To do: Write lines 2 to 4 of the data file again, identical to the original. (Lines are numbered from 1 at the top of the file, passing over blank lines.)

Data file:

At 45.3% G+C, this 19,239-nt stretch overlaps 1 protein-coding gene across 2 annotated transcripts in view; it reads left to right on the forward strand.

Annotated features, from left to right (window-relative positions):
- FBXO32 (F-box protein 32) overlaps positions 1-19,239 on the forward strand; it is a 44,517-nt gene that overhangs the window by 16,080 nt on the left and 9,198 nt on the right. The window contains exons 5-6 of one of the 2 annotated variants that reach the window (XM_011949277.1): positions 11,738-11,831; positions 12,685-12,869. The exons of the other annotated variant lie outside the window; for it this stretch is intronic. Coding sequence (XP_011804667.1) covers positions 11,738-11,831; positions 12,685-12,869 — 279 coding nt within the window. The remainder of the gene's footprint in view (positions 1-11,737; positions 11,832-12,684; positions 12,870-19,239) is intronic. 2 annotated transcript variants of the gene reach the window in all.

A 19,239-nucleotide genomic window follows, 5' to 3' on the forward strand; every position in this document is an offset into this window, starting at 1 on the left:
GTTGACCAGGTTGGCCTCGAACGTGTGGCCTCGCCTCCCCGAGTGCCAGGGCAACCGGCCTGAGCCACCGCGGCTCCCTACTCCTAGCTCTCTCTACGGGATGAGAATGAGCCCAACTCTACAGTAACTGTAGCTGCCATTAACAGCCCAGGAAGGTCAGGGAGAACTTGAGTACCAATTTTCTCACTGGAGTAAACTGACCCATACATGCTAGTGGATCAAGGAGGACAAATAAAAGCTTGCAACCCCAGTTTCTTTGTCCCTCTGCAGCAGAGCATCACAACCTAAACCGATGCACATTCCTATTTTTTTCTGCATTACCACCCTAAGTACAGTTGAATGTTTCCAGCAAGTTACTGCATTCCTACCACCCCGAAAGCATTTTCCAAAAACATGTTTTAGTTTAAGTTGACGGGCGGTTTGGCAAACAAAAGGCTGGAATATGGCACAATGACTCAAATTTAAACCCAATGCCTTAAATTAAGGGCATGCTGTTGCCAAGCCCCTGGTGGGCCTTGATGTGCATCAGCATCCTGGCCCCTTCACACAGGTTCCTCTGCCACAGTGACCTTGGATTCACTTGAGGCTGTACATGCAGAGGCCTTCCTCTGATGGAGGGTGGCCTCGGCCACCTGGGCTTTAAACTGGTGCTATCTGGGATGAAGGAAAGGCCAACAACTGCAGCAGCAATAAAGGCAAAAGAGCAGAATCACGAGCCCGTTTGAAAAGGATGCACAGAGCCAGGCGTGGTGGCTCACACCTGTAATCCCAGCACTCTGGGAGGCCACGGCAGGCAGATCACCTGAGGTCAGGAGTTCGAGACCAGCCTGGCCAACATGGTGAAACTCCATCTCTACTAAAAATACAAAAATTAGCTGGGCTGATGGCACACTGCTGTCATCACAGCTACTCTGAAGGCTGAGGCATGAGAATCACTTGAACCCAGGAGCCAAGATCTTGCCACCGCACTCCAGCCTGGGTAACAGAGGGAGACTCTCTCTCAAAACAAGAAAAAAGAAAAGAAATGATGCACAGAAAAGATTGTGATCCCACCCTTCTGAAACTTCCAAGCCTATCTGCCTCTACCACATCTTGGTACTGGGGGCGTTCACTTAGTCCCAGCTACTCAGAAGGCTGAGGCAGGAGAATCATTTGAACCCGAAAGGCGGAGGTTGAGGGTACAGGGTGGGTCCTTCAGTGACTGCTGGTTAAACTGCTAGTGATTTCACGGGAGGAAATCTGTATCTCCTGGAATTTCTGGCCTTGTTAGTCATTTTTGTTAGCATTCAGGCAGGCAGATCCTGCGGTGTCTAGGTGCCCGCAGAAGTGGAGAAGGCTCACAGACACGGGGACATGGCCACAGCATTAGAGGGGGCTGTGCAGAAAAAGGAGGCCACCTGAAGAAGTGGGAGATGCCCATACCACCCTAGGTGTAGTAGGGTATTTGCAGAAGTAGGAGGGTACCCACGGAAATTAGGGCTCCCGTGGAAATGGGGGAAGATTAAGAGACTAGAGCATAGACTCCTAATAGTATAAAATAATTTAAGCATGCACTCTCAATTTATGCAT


Annotated features, from left to right (window-relative positions):
- FBXO32 (F-box protein 32) overlaps positions 1-19,239 on the forward strand; it is a 44,517-nt gene that overhangs the window by 16,080 nt on the left and 9,198 nt on the right. The window contains exons 5-6 of one of the 2 annotated variants that reach the window (XM_011949277.1): positions 11,738-11,831; positions 12,685-12,869. The exons of the other annotated variant lie outside the window; for it this stretch is intronic. Coding sequence (XP_011804667.1) covers positions 11,738-11,831; positions 12,685-12,869 — 279 coding nt within the window. The remainder of the gene's footprint in view (positions 1-11,737; positions 11,832-12,684; positions 12,870-19,239) is intronic. 2 annotated transcript variants of the gene reach the window in all.

A 19,239-nucleotide genomic window follows, 5' to 3' on the forward strand; every position in this document is an offset into this window, starting at 1 on the left: